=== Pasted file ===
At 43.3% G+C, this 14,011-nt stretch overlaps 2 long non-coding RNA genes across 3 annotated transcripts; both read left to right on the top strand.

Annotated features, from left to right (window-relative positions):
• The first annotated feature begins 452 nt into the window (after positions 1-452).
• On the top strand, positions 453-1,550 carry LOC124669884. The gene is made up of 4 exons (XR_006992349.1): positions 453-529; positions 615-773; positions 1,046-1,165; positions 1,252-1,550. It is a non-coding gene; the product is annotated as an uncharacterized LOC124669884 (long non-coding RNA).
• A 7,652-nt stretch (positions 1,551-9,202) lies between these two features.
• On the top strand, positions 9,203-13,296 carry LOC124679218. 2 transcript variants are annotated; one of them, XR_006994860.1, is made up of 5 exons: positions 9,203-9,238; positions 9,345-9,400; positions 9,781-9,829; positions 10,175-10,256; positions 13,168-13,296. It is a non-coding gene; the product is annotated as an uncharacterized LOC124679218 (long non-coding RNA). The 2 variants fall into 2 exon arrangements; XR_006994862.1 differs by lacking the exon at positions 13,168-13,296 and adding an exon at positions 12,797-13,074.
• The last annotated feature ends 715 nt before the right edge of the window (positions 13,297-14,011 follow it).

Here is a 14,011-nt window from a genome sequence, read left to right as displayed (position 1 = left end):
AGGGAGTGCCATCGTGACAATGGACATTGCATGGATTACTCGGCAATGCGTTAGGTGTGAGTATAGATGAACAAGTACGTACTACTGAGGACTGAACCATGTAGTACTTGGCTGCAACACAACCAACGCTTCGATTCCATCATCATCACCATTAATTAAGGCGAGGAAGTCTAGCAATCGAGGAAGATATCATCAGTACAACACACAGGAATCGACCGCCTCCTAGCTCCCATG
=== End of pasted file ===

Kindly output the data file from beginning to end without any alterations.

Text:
At 43.3% G+C, this 14,011-nt stretch overlaps 2 long non-coding RNA genes across 3 annotated transcripts; both read left to right on the top strand.

Annotated features, from left to right (window-relative positions):
• The first annotated feature begins 452 nt into the window (after positions 1-452).
• On the top strand, positions 453-1,550 carry LOC124669884. The gene is made up of 4 exons (XR_006992349.1): positions 453-529; positions 615-773; positions 1,046-1,165; positions 1,252-1,550. It is a non-coding gene; the product is annotated as an uncharacterized LOC124669884 (long non-coding RNA).
• A 7,652-nt stretch (positions 1,551-9,202) lies between these two features.
• On the top strand, positions 9,203-13,296 carry LOC124679218. 2 transcript variants are annotated; one of them, XR_006994860.1, is made up of 5 exons: positions 9,203-9,238; positions 9,345-9,400; positions 9,781-9,829; positions 10,175-10,256; positions 13,168-13,296. It is a non-coding gene; the product is annotated as an uncharacterized LOC124679218 (long non-coding RNA). The 2 variants fall into 2 exon arrangements; XR_006994862.1 differs by lacking the exon at positions 13,168-13,296 and adding an exon at positions 12,797-13,074.
• The last annotated feature ends 715 nt before the right edge of the window (positions 13,297-14,011 follow it).

Here is a 14,011-nt window from a genome sequence, read left to right as displayed (position 1 = left end):
AGGGAGTGCCATCGTGACAATGGACATTGCATGGATTACTCGGCAATGCGTTAGGTGTGAGTATAGATGAACAAGTACGTACTACTGAGGACTGAACCATGTAGTACTTGGCTGCAACACAACCAACGCTTCGATTCCATCATCATCACCATTAATTAAGGCGAGGAAGTCTAGCAATCGAGGAAGATATCATCAGTACAACACACAGGAATCGACCGCCTCCTAGCTCCCATG